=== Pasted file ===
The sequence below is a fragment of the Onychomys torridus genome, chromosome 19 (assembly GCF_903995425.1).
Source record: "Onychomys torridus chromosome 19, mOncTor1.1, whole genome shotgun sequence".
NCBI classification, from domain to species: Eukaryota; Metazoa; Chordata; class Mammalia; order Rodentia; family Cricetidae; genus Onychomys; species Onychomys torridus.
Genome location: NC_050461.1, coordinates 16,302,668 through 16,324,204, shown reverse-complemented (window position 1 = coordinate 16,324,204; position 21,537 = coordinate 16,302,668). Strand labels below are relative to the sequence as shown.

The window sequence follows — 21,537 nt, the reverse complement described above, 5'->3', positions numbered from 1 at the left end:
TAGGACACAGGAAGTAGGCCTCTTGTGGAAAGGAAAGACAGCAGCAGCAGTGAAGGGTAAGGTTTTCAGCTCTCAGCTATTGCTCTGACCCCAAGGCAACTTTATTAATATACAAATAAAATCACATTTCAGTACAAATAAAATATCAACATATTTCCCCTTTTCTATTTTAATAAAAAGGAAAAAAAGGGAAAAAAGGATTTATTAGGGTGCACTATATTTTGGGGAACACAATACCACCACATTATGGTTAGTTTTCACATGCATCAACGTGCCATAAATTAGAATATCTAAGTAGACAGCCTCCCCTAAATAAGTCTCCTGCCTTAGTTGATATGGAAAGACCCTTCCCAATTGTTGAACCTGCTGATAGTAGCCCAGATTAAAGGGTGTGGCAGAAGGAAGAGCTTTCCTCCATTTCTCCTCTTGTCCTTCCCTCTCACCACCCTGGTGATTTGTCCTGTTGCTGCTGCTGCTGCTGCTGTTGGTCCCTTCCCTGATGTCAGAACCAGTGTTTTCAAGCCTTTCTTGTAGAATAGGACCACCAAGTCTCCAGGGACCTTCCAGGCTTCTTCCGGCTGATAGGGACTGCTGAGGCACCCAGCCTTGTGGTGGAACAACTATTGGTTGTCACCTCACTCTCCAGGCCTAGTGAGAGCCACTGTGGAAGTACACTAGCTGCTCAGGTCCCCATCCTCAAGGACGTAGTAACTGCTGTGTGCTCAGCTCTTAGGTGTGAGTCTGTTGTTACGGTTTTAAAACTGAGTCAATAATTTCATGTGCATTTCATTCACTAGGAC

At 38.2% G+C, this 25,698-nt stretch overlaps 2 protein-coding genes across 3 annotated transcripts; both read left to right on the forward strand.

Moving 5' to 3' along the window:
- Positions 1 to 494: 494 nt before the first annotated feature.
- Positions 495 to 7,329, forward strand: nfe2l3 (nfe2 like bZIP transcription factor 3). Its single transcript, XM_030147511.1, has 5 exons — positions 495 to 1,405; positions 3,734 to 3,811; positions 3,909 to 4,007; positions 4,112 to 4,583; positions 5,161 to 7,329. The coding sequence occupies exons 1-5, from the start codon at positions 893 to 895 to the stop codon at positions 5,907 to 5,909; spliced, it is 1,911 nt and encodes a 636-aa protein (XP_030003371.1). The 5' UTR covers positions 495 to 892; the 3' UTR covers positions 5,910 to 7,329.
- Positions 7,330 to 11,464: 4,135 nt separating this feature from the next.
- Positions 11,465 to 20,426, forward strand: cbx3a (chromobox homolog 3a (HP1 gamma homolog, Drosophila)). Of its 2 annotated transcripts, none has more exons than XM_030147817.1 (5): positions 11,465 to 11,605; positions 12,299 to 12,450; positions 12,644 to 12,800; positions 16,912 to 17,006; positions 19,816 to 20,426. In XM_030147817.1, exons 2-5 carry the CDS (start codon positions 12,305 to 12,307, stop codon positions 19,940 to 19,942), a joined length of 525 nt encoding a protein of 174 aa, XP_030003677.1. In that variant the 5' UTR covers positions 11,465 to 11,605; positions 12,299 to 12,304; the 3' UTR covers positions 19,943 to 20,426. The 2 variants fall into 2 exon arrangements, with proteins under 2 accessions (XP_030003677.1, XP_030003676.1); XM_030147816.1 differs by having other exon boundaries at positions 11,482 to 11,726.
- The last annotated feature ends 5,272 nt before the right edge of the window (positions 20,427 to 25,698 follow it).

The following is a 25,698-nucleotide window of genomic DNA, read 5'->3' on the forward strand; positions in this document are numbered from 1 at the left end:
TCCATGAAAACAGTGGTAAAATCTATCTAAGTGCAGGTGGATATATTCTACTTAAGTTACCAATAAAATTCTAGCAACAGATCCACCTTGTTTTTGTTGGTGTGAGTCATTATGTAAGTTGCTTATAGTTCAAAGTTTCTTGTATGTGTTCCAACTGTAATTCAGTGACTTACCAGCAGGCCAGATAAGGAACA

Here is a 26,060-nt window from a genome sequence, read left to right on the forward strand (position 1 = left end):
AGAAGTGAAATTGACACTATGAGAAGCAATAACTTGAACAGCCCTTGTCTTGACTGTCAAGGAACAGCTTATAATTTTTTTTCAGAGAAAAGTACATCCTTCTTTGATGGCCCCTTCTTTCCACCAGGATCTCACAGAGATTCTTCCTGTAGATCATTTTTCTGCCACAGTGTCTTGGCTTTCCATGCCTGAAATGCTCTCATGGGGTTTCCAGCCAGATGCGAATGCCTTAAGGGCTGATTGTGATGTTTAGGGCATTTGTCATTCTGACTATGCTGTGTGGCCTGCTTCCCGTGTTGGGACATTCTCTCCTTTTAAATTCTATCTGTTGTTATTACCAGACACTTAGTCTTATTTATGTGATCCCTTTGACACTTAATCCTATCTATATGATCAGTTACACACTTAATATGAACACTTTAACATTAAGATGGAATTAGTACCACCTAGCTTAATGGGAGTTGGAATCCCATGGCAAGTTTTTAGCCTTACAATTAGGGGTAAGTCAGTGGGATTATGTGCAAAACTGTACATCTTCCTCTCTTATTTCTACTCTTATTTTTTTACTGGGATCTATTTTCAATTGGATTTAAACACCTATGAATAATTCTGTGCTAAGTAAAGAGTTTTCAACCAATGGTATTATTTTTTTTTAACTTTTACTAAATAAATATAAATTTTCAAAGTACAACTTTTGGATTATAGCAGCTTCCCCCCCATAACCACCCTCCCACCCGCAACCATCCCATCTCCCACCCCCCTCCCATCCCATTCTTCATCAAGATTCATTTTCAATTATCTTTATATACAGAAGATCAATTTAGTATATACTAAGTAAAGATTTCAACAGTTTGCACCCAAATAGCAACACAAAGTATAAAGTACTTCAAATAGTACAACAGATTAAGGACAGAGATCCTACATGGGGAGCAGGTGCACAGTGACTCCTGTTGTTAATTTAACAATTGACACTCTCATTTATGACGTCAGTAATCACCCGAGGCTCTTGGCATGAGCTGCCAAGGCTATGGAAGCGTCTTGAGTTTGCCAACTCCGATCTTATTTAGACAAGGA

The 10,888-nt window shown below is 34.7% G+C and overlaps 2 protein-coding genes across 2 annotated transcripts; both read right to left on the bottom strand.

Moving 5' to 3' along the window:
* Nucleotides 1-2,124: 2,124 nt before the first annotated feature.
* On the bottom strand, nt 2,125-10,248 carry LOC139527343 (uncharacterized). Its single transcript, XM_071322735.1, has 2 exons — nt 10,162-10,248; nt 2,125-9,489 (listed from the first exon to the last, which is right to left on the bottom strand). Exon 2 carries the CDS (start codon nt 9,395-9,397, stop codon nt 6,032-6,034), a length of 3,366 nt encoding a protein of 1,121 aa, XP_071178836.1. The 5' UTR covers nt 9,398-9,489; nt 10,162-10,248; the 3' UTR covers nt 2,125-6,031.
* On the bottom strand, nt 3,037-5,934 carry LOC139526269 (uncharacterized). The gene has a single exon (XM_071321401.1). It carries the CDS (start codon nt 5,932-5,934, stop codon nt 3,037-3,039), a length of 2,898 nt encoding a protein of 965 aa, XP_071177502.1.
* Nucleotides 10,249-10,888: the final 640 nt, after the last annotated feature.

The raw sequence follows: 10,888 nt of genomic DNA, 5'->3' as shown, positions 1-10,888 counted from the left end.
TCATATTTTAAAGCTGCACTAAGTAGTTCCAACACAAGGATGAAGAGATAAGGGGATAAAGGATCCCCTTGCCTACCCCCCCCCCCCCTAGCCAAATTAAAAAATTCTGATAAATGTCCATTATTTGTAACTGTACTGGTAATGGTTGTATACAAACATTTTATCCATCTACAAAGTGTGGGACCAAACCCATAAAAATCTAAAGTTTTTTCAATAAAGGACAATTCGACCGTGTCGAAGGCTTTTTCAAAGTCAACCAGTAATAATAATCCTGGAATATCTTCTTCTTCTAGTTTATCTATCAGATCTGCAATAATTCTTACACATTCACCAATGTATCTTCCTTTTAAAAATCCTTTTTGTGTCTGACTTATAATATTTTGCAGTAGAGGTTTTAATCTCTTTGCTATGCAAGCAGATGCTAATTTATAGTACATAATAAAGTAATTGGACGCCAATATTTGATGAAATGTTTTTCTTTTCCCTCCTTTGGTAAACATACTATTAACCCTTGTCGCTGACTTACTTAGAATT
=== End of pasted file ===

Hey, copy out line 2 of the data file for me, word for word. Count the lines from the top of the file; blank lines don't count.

Source record: "Onychomys torridus chromosome 19, mOncTor1.1, whole genome shotgun sequence".